Hanna v. Plumer/Concurrence Harlan

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United States Supreme Court

380 U.S. 460

Hanna  v.  Plumer

 Argued: Jan. 21, 1965. --- Decided: April 26, 1965

Mr. Justice HARLAN, concurring. It is unquestionably true that up to now Erie and the cases following it have not succeeded in articulating a workable doctrine governing choice of law in diversity actions. I respect the Court's effort to clarify the situation in today's opinion. However, in doing so I think it has misconceived the constitutional premises of Erie and has failed to deal adequately with those past decisions upon which the courts below relied.

Erie was something more than an opinion which worried about 'forum-shopping and avoidance of inequitable administration of the laws,' ante, p. 468, although to be sure these were important elements of the decision. I have always regarded that decision as one of the modern cornerstones of our federalism, expressing policies that profoundly touch the allocation of judicial power between the state and federal systems. Erie recognized that there should not be two conflicting systems of law controlling the primary activity of citizens, for such alternative governing authority must necessarily give rise to a debilitating uncertainty in the planning of everyday affairs. [1] And it recognized that the scheme of our Constitution envisions an allocation of law-making functions between state and federal legislative processes which is undercut if the federal judiciary can make substantive law affecting state affairs beyond the bounds of congressional legislative powers in this regard. Thus, in diversity cases Erie commands that it be the state law governing primary private activity which prevails.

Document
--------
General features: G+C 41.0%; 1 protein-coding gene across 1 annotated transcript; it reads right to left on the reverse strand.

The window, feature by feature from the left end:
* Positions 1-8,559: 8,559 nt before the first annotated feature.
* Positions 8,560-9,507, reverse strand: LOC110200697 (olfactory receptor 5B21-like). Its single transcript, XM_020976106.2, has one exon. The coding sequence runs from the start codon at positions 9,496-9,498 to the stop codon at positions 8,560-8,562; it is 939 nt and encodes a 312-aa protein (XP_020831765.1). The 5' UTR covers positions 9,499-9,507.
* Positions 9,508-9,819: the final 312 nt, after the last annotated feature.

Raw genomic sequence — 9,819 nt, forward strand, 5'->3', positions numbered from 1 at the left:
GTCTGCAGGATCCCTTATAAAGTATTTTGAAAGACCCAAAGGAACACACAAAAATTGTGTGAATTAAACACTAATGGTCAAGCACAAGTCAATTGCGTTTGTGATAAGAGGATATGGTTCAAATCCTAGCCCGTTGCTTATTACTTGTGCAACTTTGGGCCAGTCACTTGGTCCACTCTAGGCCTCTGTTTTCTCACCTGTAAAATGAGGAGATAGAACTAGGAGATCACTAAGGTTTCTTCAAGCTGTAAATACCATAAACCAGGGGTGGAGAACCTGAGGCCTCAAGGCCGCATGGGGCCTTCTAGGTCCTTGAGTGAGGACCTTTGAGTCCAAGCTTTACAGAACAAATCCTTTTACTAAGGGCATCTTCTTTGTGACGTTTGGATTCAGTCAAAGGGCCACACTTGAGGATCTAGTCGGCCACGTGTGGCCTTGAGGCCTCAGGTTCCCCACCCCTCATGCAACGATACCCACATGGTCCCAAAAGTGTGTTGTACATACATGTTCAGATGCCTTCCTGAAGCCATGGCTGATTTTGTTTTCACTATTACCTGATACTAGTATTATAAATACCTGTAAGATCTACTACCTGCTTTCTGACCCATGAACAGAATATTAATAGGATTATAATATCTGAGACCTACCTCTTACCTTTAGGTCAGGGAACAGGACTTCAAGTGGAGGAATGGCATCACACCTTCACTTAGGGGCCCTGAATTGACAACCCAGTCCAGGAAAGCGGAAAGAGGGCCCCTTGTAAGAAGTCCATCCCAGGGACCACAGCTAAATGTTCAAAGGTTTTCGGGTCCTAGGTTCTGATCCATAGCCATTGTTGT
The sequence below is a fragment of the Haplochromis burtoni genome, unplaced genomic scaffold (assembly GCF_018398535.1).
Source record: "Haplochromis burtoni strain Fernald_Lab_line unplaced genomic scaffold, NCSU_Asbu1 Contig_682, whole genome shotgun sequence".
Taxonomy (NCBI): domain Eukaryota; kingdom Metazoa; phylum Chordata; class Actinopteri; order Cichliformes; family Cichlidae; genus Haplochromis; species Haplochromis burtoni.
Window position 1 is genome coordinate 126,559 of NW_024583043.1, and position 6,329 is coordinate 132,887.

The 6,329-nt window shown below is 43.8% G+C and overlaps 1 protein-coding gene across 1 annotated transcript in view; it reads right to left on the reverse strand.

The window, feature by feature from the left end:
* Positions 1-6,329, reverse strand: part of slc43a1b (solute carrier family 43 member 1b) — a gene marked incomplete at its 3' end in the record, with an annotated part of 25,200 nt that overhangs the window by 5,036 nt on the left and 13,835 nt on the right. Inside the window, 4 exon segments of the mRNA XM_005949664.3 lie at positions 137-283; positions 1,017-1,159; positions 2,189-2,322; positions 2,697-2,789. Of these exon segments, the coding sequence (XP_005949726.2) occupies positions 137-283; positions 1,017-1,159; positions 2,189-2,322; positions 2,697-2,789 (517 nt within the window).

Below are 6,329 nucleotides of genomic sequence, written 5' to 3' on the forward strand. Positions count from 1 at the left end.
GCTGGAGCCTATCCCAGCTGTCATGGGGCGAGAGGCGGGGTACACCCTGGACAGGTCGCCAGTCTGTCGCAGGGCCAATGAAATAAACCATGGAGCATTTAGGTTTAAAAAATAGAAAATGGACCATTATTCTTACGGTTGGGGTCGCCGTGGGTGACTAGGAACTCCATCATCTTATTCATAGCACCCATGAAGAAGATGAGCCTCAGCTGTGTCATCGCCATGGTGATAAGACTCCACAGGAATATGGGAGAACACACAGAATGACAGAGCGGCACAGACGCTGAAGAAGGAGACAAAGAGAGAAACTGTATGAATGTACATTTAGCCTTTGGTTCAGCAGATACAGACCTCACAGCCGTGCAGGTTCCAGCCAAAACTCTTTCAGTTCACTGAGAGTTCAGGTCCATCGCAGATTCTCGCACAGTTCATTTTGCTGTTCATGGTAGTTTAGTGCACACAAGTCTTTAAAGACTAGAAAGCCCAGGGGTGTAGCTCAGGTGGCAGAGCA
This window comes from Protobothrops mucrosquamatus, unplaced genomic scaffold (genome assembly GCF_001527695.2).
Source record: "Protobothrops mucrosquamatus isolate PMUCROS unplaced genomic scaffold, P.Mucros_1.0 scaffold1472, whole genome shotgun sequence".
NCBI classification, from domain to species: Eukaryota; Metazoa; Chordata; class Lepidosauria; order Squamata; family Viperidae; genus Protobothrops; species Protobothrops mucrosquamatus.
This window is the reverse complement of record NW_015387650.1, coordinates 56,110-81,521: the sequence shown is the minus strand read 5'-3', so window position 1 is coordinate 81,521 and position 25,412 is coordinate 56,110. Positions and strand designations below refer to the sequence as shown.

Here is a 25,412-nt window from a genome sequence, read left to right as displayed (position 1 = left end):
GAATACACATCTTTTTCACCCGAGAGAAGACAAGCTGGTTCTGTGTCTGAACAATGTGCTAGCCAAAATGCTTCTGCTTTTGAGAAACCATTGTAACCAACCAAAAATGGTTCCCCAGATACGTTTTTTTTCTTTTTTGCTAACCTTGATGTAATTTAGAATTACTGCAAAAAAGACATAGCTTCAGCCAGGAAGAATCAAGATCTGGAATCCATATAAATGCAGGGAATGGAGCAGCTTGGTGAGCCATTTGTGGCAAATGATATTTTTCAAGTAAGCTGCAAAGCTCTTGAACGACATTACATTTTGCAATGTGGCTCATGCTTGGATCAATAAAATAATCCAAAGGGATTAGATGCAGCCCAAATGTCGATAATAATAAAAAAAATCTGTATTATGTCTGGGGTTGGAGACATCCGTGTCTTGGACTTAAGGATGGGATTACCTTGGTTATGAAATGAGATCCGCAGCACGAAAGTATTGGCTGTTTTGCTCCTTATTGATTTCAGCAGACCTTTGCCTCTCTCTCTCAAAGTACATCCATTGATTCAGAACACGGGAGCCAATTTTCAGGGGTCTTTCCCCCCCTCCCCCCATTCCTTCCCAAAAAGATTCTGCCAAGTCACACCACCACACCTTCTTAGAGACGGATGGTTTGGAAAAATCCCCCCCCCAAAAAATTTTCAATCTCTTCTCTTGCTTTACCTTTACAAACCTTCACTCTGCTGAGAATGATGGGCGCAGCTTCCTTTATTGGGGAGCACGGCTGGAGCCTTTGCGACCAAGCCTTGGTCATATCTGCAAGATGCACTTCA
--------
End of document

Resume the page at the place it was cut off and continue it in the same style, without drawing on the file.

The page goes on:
The shorthand formulations which have appeared in some past decisions are prone to carry untoward results that frequently arise from oversimplification. The Court is quite right in stating that the 'outcome-determinative' test of Guaranty Trust Co. of New York v. York, 326 U.S. 99, 65 S.Ct. 1464, 89 L.Ed. 2079, if taken literally, proves too much, for any rule, no matter how clearly 'procedural,' can affect the outcome of litigation if it is not obeyed. In turning from the 'outcome' test of York back to the unadorned forum-shopping rationale of Erie, however, the Court falls prey to like oversimplification, for a simple forum-shopping rule also proves too much; litigants often choose a federal forum merely to obtain what they consider the advantages of the Federal Rules of Civil Procedure or to try their cases before a supposedly more favorable judge. To my mind the proper line of approach in determining whether to apply a state or a federal rule, whether 'substantive' or 'procedural,' is to stay close to basic principles by inquiring if the choice of rule would substantially affect those primary decisions respecting human conduct which our constitutional system leaves to state regulation. [2] If so, Erie and the Constitution require that the state rule prevail, even in the face of a conflicting federal rule.